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In wake of Florida shooting, Stanford announces it will not penalize applicants for peaceful protests

(Courtesy of Wikimedia Commons)

In light of recent demonstrations held by high school students advocating for gun reform, Stanford has assured current and future applicants that the University will not consider students’ choice to participate in protests during the application review process.

“Concern has been raised as to the impact if students were to face disciplinary action if their protests takes them away from school, which is often an infraction of attendance policy,” Richard H. Shaw, Dean of Undergraduate Admission and Financial Aid, said in a statement posted on Stanford’s admission site Sunday evening. “Given the nature of this national tragedy and the true and heartfelt response of students in expressing their perspectives and expectations, the University will not consider the choice of students to participate in protests as a factor in the review of present or future candidates.”

Shaw’s statement comes as colleges and universities across the country — including MIT, Columbia, Yale and Dartmouth — have assured prospective students interested in participating in peaceful protests for gun reform that disciplinary action resulting from such activism will not negatively affect their admission prospects.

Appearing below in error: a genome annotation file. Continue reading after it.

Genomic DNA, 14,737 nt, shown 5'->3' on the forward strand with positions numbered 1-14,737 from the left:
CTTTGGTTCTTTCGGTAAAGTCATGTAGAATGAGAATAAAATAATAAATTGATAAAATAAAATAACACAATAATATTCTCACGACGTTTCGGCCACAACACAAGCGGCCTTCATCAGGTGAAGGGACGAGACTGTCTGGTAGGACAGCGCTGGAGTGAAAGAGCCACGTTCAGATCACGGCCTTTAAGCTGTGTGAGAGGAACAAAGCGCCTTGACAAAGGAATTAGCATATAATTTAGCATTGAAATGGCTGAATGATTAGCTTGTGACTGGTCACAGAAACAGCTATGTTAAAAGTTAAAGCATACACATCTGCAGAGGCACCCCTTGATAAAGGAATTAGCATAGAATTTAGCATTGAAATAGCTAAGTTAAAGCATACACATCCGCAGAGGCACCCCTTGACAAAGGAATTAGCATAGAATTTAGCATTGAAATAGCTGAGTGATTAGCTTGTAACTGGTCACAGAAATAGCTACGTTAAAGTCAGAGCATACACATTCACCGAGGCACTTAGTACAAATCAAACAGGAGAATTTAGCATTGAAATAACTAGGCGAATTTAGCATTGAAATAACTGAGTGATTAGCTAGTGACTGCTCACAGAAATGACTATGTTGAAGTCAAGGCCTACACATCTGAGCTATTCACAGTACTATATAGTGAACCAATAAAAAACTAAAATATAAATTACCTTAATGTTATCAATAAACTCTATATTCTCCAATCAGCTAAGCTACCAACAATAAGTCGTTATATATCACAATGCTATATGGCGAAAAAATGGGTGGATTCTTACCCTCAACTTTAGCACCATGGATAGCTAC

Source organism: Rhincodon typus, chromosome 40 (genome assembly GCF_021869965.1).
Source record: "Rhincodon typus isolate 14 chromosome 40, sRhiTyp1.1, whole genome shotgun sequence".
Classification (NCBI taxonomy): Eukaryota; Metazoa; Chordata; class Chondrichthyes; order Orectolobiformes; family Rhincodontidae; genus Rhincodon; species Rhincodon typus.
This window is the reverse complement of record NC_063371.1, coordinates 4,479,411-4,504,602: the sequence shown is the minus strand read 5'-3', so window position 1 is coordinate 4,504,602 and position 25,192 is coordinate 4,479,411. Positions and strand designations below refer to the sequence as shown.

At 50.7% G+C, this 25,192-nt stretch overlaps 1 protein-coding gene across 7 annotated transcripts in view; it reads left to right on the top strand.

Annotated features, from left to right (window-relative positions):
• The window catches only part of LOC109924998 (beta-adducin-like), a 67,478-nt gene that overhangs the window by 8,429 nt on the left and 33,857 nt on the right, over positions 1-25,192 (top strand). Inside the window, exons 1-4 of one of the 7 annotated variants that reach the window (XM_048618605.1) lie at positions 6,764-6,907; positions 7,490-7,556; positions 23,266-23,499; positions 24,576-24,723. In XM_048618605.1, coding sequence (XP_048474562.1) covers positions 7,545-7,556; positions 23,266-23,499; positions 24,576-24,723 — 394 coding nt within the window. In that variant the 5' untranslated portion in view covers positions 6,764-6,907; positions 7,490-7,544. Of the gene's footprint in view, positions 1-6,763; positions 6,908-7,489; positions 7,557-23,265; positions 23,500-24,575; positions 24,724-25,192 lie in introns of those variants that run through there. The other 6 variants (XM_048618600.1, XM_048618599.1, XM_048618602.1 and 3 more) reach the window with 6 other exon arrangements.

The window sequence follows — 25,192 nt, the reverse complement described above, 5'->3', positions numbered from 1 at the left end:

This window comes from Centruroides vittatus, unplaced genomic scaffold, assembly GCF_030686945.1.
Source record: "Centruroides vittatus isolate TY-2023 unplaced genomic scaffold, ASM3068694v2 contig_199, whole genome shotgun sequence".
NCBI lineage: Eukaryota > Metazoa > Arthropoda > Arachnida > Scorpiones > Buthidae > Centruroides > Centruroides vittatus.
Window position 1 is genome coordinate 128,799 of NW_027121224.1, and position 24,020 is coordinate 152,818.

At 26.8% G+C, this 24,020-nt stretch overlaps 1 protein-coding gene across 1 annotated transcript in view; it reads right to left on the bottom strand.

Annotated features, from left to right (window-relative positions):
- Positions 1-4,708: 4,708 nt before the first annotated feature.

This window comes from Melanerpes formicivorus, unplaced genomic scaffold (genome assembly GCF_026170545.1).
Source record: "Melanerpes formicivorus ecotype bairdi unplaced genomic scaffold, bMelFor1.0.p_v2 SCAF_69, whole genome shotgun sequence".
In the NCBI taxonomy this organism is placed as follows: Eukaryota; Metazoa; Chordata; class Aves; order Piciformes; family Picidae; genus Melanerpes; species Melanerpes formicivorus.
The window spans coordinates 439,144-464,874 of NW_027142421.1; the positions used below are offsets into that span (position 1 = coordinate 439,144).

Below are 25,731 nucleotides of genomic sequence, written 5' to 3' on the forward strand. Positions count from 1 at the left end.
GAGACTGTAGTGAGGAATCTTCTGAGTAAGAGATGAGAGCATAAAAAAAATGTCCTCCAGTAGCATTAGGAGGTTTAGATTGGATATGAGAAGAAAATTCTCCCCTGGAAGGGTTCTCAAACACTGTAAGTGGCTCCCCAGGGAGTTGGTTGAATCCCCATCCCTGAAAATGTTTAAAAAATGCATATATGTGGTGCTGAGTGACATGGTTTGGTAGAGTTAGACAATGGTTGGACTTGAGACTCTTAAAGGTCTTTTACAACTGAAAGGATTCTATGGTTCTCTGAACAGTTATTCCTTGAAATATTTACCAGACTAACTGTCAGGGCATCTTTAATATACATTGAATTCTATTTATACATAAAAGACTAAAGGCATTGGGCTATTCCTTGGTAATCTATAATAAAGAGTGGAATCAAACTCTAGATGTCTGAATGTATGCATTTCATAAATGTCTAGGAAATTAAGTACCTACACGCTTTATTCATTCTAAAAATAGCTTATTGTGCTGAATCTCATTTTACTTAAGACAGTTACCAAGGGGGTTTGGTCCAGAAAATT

After several universities released statements on Thursday and Friday clarifying that applicants will not be penalized for peaceful activism, the Washington Post reported on Saturday morning that Stanford did not have a statement about such protests.

High school students nationwide have already participated in walkouts and protests in the weeks following a shooting at Marjory Stoneman Douglas High School in Parkland, Florida, which left 17 dead.

In anticipation of upcoming demonstrations, some high school districts, such as the Needville Independent School District outside of Houston, Texas, have told students that they will face disciplinary action if they engage in protests during school hours.

“One of the important tenets of Democracy is the right of a free people to express their opinion and position on critical national issues,” Shaw’s statement also said. “There has been a phenomenal response from high school students around the nation who wish to exercise this right.”

Several large-scale protests have been organized for the upcoming month, including a national school walkout on March 14 and a march on Washington, D.C., organized by survivors of the Parkland shooting, on March 24.

The admission office is currently reviewing applications for its Regular Decision cycle, and will notify students of their status by April 1.

Shaw’s full statement can be read on Stanford’s admission website.

 

Contact Alexa Philippou at aphil723 ‘at’ stanford.edu.

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